Michael Jordan Has a Long, Complicated History With Video Games
In a career that ran parallel to the rise of video games, Michael Jordan has had a fascinating relationship with the medium. The face of several franchises, Jordan hasn’t always been comfortable using his likeness in the digital form. From the first time that a digital blot of pixels let Jordan take on Larry Bird to now, however, we have learned a lot about both he and the relationship between sports and video games.
Jordan’s early video games
Jordan first appeared in a video game four years after entering the NBA, according to The Independent. At a time when sports games were still young, the games that did exist were a far cry from the photorealistic simulators people have today. They were smaller, simpler, and less married to the idea of realism. Jordan’s first game, Jordan vs. Bird: One on One, is the perfect example of this.
It saw a heavily-pixelated Jordan take on an equally-pixelated Bird as they took the court to play each other. There were no teams or other players. Instead, it was just a game of playground-style one-on-one with limited animations and things to do. By the following year, however, team-related games began to take form. The NBA Playoffs Series, which gave users the choice between two teams, was the first example of this. That series eventually became NBA Live, but when they expanded to more teams, Jordan wasn’t always available to play.
Michael Jordan’s naming rights
Jordan never opted into the Player’s Association. This was different for an NBA player, as it often allows video games and other products to license a player’s image in their product. As such, any game that featured the NBA had to separately acquire the rights to Jordan’s likeness, and his asking price was steep. NBA Showdown, a bridge between Playoffs and Live, spent the money, but more often than not Jordan only featured in his games.
Sometimes, this meant a basketball game without the NBA’s involvement. Michael Jordan in Flight allowed players to use Michael Jordan in a 3-on-3 matchup. It was a largely forgotten game that showed exactly how Jordan worked. This need for Jordan’s likeness also stemmed from some interesting ideas away from basketball.
Michael Jordan: Chaos in the Windy City, was a 1994 video game which saw Jordan not playing basketball, but a savior to his teammates. The game featured Jordan going around Chicago freeing his captured teammates and throwing basketballs at legions of villainous creatures. It is, to date, the lone non-basketball game to bear his name.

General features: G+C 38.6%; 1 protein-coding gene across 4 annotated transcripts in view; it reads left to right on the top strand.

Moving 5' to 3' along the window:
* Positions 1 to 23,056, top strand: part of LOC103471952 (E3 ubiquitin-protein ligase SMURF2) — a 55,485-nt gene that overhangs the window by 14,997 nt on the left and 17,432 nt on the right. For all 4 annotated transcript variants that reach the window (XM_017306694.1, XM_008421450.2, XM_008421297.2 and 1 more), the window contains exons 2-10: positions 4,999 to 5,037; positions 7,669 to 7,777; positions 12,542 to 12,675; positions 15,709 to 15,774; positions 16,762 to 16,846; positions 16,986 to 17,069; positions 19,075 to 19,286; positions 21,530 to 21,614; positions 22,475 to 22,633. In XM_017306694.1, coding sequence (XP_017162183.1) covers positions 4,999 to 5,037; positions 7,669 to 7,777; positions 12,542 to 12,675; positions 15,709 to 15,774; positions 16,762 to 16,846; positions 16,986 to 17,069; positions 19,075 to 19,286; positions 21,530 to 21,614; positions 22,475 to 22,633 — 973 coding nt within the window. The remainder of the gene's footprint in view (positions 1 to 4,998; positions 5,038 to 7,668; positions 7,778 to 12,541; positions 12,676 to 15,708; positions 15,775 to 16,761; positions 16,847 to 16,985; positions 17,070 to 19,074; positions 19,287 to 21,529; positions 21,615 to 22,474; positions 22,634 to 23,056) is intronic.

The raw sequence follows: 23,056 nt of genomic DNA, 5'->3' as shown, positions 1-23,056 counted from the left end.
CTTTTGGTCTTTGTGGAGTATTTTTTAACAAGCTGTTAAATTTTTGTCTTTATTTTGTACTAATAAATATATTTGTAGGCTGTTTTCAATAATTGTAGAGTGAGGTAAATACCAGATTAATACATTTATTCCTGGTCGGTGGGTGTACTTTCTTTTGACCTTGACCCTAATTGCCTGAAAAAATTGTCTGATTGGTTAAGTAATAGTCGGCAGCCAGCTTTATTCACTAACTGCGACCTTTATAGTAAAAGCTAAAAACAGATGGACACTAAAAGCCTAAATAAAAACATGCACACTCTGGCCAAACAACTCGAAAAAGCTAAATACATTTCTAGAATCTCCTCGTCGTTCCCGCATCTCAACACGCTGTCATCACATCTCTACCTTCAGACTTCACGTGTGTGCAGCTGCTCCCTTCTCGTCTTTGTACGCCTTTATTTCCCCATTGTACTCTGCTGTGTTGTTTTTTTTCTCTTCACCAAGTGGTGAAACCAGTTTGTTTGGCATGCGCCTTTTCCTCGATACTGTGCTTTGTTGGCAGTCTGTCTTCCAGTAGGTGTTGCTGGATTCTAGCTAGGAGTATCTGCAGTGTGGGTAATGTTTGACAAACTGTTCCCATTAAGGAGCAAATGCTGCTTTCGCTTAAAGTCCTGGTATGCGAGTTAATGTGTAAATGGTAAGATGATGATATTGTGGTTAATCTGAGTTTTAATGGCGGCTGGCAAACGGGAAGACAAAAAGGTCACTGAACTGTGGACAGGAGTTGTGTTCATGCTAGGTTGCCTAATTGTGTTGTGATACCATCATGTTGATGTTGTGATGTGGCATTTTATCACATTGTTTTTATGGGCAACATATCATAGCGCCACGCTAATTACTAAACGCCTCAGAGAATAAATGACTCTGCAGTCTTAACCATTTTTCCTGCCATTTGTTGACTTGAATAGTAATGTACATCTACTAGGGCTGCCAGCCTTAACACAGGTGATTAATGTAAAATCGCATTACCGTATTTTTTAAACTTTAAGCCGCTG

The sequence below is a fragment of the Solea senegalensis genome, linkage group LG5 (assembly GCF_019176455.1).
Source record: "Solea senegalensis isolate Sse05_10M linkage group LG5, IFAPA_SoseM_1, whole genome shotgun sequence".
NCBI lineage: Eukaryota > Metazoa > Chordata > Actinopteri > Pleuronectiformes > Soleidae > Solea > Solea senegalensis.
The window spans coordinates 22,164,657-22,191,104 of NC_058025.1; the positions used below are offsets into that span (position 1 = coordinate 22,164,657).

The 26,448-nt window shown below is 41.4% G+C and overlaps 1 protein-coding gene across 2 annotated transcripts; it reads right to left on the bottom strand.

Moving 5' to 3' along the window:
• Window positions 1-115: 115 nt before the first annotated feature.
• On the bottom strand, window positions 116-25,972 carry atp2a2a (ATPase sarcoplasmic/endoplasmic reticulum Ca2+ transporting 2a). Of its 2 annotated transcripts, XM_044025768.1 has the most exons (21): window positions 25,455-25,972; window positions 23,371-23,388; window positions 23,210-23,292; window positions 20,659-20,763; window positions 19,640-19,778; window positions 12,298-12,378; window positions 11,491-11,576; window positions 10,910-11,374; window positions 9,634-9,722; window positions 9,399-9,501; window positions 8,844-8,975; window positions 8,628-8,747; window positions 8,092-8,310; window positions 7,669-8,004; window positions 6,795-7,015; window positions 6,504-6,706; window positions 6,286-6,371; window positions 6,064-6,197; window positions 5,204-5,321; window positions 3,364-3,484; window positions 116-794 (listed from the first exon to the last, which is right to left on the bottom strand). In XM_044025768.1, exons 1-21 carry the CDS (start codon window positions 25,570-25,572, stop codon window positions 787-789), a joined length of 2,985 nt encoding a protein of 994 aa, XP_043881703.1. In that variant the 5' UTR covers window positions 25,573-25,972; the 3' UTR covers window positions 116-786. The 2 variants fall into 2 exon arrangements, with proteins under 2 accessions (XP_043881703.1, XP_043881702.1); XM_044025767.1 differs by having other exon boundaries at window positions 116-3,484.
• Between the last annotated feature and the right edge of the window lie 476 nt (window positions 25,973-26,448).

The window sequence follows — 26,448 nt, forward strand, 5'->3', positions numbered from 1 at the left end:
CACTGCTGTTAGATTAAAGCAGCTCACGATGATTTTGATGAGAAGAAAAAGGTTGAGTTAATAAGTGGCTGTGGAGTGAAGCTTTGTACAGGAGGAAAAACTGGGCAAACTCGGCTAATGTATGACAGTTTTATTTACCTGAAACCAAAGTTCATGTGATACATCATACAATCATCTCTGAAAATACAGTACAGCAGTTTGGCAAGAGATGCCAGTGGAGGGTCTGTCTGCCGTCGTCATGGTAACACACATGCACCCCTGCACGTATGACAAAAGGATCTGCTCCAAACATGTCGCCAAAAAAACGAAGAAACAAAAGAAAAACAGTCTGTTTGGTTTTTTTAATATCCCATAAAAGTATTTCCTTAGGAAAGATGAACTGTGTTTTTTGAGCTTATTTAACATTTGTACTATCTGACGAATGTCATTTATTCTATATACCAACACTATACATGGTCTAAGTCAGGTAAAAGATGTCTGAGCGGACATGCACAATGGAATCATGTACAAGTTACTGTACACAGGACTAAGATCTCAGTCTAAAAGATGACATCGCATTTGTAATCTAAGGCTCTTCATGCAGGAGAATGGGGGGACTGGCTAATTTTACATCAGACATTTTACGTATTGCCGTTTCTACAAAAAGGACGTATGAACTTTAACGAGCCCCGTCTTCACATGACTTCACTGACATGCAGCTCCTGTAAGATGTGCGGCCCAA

The dark years
Dating back to 1994, Jordan hasn’t been completely excluded from basketball games, as reported by ESPN. He and Gary Payton received special inclusion into some versions of the NBA Jam arcade editions. In 1996, Jordan appeared in the video game adaptation of his hit film Space Jam. By the time that NBA Live came around, Jordan’s appearance in video games often came with a caveat.
NBA Live 96 tried to sneak Jordan in as a cheat code, but Electronic Arts got litigious and that changed. Games started including a player who looked a lot and played a lot like Jordan but didn’t bear his name. By 2000, however, when Jordan was still in his second retirement, he allowed them to use his likeness as a boss who players could use if they beat him. NBA Street and its legendary sequel, both made by Electronic Arts, tried a similar approach.
Jordan did appear in games during his comeback with the Wizards, but it became increasingly rare in the ensuing years
Jordan’s digital comeback
After Jordan’s final retirement, his presence in video games was largely withheld. Then, in NBA 2K11, 2K Sports got Jordan to sign a multi-year deal that allowed them to use his likeness to this day, according to Engadget. They kicked off the event by featuring Jordan in not one, but two straight covers for the game. He remains there to this day.
Jordan has a long and complicated history with video games both good and bad. By looking back at it, we see what goes into making these games and why we don’t always see our favorite players. Nowadays, most players and coaches allow their likenesses to be used. In rare cases, such as Bill Belichick, however, we can look to Jordan to see what goes into making a big name appear inside a game.